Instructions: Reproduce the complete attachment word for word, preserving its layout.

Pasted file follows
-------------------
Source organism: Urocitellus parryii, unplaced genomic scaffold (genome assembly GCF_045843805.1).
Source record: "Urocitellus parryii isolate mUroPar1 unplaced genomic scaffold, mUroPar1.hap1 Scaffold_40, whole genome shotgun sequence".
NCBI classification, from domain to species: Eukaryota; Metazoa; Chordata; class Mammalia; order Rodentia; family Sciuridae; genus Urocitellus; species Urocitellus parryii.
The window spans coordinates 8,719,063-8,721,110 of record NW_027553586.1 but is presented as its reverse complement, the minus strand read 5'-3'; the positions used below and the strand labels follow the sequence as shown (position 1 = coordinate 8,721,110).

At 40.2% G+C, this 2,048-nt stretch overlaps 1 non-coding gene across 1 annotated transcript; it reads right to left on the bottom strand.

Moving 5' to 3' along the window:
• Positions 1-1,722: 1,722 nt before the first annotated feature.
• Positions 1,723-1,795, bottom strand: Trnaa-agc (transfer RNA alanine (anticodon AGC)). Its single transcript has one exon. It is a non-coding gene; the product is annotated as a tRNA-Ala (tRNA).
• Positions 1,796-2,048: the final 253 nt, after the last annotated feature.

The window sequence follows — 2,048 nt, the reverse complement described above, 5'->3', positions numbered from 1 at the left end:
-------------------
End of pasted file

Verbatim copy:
Source organism: Urocitellus parryii, unplaced genomic scaffold (genome assembly GCF_045843805.1).
Source record: "Urocitellus parryii isolate mUroPar1 unplaced genomic scaffold, mUroPar1.hap1 Scaffold_40, whole genome shotgun sequence".
NCBI classification, from domain to species: Eukaryota; Metazoa; Chordata; class Mammalia; order Rodentia; family Sciuridae; genus Urocitellus; species Urocitellus parryii.
The window spans coordinates 8,719,063-8,721,110 of record NW_027553586.1 but is presented as its reverse complement, the minus strand read 5'-3'; the positions used below and the strand labels follow the sequence as shown (position 1 = coordinate 8,721,110).

At 40.2% G+C, this 2,048-nt stretch overlaps 1 non-coding gene across 1 annotated transcript; it reads right to left on the bottom strand.

Moving 5' to 3' along the window:
• Positions 1-1,722: 1,722 nt before the first annotated feature.
• Positions 1,723-1,795, bottom strand: Trnaa-agc (transfer RNA alanine (anticodon AGC)). Its single transcript has one exon. It is a non-coding gene; the product is annotated as a tRNA-Ala (tRNA).
• Positions 1,796-2,048: the final 253 nt, after the last annotated feature.

The window sequence follows — 2,048 nt, the reverse complement described above, 5'->3', positions numbered from 1 at the left end: